Over the large span of human evolution, characteristics such as physical strength, size, agression and so forth had much more to do with the ability of an individual to procreate, as opposed to the ability to smooth-talk a member of the opposite sex.

        What makes you think that this is true? It takes a lot more than brute strength to be a successful hunter-gatherer. You need a lot of knowledge of seasonal patterns, wildlife, etc. If you look at the fiew hunter-gatherer tribes still around today, you'll see

    • > Is this an evolutionary restraint on nerds breeding?

      If so it would be redundant, given how rarely nerds breed to begin with.
  • old news.... (Score:5, Interesting)

    by scenestar (828656) on Monday January 30, 2006 @10:25AM (#14597984) Homepage Journal
    There used to be reports of higher rates of Autist kids in the region around silicon valley back during the dotcom boom.
    • Re:old news.... (Score:5, Interesting)

      by gEvil (beta) (945888) on Monday January 30, 2006 @10:44AM (#14598162)
      I remember reading this article in Wired [wired.com] a number of years ago (I would guess probably around December 2001 from the date on it). Interesting read, especially if you're curious about autism and Asperger's.
    • Seconded.

      I recall seeing this as far back as 2001 and that article actually had some proper scientific data behind it.

      Damn... Forgot which magazine was it published in...
    • Re:old news.... (Score:5, Informative)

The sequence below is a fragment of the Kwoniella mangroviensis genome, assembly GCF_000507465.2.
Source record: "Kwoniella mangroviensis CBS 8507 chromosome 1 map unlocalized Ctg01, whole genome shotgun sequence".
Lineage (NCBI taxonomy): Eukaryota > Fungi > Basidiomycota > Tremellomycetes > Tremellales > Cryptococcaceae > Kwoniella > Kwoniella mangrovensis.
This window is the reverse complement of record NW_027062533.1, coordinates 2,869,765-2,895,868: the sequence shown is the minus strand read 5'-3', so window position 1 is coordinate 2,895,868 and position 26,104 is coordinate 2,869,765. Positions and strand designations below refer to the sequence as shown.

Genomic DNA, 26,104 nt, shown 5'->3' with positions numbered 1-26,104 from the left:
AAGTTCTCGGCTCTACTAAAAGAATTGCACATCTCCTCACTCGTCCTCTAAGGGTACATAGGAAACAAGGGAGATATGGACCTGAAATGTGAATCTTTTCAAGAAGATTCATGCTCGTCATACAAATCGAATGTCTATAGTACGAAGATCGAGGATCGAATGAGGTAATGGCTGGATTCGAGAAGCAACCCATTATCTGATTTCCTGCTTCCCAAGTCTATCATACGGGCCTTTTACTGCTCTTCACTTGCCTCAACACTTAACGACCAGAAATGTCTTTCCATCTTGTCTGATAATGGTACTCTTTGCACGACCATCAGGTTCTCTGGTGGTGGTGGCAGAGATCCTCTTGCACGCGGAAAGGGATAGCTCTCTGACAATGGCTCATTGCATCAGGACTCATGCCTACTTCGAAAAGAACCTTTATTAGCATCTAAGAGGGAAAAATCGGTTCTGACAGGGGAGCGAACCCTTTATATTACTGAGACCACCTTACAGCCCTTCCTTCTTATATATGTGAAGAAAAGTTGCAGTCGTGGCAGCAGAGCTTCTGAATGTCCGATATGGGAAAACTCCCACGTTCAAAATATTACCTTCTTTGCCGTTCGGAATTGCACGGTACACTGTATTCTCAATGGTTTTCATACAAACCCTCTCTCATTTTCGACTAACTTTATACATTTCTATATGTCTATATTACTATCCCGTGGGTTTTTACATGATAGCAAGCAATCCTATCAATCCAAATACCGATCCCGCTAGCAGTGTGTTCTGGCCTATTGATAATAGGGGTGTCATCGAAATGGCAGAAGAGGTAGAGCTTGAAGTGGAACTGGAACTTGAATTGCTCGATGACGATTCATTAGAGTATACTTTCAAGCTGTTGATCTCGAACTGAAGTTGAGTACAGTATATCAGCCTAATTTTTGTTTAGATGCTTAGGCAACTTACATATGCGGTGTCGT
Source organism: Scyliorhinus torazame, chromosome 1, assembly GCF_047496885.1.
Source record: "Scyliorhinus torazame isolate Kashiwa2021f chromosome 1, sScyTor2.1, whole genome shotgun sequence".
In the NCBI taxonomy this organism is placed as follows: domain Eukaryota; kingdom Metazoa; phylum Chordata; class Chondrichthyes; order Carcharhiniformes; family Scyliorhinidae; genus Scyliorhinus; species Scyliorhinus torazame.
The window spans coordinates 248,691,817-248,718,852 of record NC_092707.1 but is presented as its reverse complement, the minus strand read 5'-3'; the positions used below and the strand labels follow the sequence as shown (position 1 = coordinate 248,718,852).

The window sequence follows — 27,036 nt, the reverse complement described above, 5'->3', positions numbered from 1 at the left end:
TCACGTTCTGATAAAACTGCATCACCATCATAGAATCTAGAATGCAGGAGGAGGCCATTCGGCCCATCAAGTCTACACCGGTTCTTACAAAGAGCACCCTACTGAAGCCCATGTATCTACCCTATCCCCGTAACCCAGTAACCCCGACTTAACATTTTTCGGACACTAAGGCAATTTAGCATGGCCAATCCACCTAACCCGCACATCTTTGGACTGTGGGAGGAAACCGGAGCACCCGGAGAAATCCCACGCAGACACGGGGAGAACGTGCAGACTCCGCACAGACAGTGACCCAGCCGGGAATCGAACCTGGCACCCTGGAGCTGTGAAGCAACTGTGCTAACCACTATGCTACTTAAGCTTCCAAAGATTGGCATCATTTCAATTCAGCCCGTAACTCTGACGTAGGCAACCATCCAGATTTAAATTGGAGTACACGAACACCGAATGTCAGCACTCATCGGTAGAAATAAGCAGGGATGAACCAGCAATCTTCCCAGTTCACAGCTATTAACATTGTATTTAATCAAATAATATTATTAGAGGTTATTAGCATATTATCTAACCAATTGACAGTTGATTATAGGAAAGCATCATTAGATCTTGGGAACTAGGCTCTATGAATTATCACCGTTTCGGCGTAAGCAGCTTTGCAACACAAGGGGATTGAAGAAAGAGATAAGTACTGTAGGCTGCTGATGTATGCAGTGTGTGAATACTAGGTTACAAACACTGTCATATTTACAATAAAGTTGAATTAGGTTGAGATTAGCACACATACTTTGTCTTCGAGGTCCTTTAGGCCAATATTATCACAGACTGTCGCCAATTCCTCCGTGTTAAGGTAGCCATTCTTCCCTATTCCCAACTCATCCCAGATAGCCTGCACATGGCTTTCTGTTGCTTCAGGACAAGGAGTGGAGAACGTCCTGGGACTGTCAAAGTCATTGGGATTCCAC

by cvd6262 (180823) on Monday January 30, 2006 @11:42AM (#14598616)
      There used to be reports of higher rates of Autist kids in the region around silicon valley back during the dotcom boom.

      But how much of that was attributed to the ground water pollution from fiascos like Fairchild?

      For those who weren't there, there were many companies back in the early eighties that were caught dumping chemicals on their site. Fairchild's was on Bernal Road. The plant was shut down, but the building stood vacant until about five years ago when the site was developed into an Albertson's strip mall.

      Here's an article: http://www.elandar.com/toxics/stories/neighborhood .html [elandar.com]

      "The Fairchild Semiconductor manufacturing plant in South San Jose had been dumping industrial solvents in a leaky underground tank for about four years before some grounds workers noticed some rust colored dirt. They asked their boss about it, and a little while later Fairchild mentioned the leak to the Great Oaks Water Company, just in case there was a problem.

      There was a problem.

      The tank had leaked 58,000 gallons of 1,1,1 trichloroethane (TCA), a chemical known for damaging the liver, circulatory system, and nervous system. Just two thousand feet away, a well providing water to the surrounding neighborhood had twenty times the acceptable concentrations of TCA.
      Lorraine Ross had lived near the Fairchild plant in South San Jose for six years and her youngest child was struggling with multiple congenital heart defects. There was talk that something was wrong - on her block alone there were four children with birth defects, two miscarriages, and one stillbirth."
  • by Geeky (90998) on Monday January 30, 2006 @10:25AM (#14597987)
    Professor Baron Cohen is also the cousin of Sascha Baron Cohen, AKA. Ali G.
  • by Andrew Lenahan (912846) on Monday January 30, 2006 @10:25AM (#14597990) Homepage
    This reminds me of a really good article in Wired from maybe 2002 or so, about how autism rates were skyrocketing in Silicon Valley, far too much to be just coinidence, better diagnosis, etc.

    Anyone else remember it? It doesn't seem to be on their website (tried searching "autism" and "autistic"). It came with a quiz and everything. Anyone? Anyone?
    • by rebill (87977) on Monday January 30, 2006 @10:34AM (#14598076) Journal
      It was late 2001, google to the rescue [wired.com].
    • by Autistic (613287) on Monday January 30, 2006 @11:01AM (#14598284) Journal
      There are a variety of ideas around the causes of Autism. Some are genetic, some are environmental. Most likely it is a combination of them.